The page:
Seanad bye election candidate Sadhbh O’Neill says her time in Trinity was “foundational” to who she is. A contemporary of the 1989 Trinity College Dublin Students’ Union (TCDSU) President and current TD Ivana Bacik, O’Neill was a student when four TCDSU officers almost landed in prison when the union published information relating to abortion in fresher’s week handbooks.
In an interview with The University Times, O’Neill said the incident “had a profound effect” on her. “It made you realise the absolute limits on what people were allowed to do.”
“You could see the barriers to freedom of movement, and to freedom of information, it was just extraordinary.”
As an English and philosophy student, O’Neill quickly developed an interest in student politics herself. Becoming heavily involved with the Trinity Young Greens, she agreed to put her name forward to run for Dublin City Council, despite still being in college.
Being a councillor taught me so much about the policy process, about politics and about campaigning
O’Neill said she had no expectation of winning the election. A recipient of a J1 visa to the United States, she said she told the party she would put her name down, “but I’m not going to be able to campaign because I have exams first, and then I’m going away”.
While working in America that summer, O’Neill woke to discover she had been elected.
Spending five years as a Green Party councillor including as the Deputy Lord Mayor of Dublin, O’Neill said the experience taught her “so much about the policy process, about politics and about campaigning”.
Since that time, O’Neill has worked for various environmental campaigning organisations including Earthwatch and Friends of the Irish Environment.
In 2016, she began a PhD at University College Dublin (UCD) in political philosophy and carbon markets, which she is still in the process of completing. O’Neill is currently an assistant professor in Dublin City University’s (DCU) school of law and government where she teaches classes in climate policy and politics.
My agenda overlaps considerably with the Greens, but I’m not encumbered by those political pragmatic decisions that the party needs to be in government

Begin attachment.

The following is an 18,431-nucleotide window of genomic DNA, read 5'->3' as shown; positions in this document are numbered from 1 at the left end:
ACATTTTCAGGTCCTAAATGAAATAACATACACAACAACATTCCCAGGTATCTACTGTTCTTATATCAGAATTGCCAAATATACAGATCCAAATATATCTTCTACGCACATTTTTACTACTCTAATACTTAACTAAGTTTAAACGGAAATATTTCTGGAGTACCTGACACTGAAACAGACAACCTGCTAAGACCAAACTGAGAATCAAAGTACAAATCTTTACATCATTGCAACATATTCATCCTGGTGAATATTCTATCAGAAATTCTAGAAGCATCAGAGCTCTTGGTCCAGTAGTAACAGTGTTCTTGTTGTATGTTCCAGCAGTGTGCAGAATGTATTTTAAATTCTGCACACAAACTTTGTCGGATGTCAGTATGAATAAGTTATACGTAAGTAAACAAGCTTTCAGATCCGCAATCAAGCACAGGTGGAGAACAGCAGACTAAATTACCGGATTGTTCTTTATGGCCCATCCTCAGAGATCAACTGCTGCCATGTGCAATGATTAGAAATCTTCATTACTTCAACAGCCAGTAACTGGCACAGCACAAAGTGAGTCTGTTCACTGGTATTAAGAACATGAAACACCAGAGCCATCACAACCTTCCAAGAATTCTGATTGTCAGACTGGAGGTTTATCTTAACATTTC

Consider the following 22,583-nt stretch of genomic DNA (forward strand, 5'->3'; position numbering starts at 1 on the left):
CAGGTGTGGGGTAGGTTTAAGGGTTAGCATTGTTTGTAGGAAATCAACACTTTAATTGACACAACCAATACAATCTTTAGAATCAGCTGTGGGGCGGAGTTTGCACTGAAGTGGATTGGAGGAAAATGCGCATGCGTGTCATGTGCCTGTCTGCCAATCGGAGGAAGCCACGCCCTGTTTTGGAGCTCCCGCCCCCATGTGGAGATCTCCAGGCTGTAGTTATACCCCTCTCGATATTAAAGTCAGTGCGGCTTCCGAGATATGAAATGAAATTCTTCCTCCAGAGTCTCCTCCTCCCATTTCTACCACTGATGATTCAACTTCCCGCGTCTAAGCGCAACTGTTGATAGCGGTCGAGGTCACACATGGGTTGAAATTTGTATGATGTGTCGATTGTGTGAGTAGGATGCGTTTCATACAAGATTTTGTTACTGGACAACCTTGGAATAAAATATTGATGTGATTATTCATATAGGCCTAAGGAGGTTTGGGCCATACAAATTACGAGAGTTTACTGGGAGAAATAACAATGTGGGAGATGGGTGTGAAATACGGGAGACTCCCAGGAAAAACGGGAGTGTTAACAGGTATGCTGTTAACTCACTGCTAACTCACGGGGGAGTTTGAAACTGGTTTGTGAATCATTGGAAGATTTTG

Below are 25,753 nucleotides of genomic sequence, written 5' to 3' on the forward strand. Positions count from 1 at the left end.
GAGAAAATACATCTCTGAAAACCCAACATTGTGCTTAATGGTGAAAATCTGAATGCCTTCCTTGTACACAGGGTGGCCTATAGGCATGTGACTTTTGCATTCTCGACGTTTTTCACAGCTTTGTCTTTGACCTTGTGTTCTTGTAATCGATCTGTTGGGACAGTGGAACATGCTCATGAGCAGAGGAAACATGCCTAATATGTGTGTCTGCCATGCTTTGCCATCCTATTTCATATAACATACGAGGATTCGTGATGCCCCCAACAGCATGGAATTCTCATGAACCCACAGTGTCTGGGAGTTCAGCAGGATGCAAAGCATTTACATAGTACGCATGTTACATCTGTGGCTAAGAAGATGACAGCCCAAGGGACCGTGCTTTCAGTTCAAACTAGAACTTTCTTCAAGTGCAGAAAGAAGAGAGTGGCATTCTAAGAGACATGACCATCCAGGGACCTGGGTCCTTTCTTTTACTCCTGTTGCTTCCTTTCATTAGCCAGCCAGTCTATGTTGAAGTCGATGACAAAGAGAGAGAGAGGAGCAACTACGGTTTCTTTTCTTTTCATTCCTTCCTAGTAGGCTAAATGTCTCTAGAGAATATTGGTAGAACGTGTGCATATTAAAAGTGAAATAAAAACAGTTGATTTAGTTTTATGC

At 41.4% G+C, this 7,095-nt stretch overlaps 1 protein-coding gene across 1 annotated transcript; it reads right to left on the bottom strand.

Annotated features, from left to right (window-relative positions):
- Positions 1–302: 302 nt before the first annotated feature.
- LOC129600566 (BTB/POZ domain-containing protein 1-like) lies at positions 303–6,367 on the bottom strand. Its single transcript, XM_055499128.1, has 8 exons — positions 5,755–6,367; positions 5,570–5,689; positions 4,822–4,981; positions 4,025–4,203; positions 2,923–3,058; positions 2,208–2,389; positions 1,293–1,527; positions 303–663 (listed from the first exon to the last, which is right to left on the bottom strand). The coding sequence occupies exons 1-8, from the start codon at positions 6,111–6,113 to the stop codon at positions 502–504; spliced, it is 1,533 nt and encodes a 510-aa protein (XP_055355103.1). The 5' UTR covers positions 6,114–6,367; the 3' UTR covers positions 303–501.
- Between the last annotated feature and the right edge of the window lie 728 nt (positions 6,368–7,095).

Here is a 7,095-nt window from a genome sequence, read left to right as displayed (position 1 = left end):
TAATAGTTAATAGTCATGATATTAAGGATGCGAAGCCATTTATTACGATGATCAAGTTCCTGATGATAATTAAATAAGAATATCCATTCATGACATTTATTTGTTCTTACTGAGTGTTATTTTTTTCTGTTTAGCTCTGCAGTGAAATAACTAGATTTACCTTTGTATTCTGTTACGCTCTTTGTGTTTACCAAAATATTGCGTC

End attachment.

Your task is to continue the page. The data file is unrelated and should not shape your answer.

No longer a member of the Green Party, O’Neill says she is a “green with a small g”.
“My agenda overlaps considerably with the Greens, but I’m not encumbered by those political pragmatic decisions that the party needs to be in government.”
“If elected to the Seanad,” she promises, “my first goal will be to hold all of them to account for the promise that they made to the electorate in the program for government of reducing emissions by 50 per cent by 2030”.
“We’re not remotely on track to achieving that.”
O’Neill said her approach to climate politics is a “whole-of-society approach”.
“My agenda going into the Seanad is not just about legislative reform”, she said. “It’s also about using that political space as a way to inspire, and mobilise civil society and the public in climate action.”
The constraints of deal-making and party politics “need not apply to a Trinity Senator
The historically independent role of Trinity Senators provides a certain power, O’Neill believes, in that the constraints of deal-making and party politics “need not apply to a Trinity Senator”. She said the role will allow her to be “a campaigner, and not just a political actor”.
O’Neill fought back against the assertion she is a single issue candidate, “because the climate crisis is not a single issue, it is a political agenda in its own right”.
Turning to environmental justice, she pointed to research her team at DCU is working on investigating the varying levels of impact of environmental pollution and risk on disadvantaged groups in Ireland.
“Social-justice issues are intimately connected to the climate agenda”, she argues. This includes the housing crisis: “The same policies that have led to the housing crisis, are leading to the climate crisis.”
The connection, she said, lies in “an overreliance on market instruments and the financial system to deliver basic human needs”.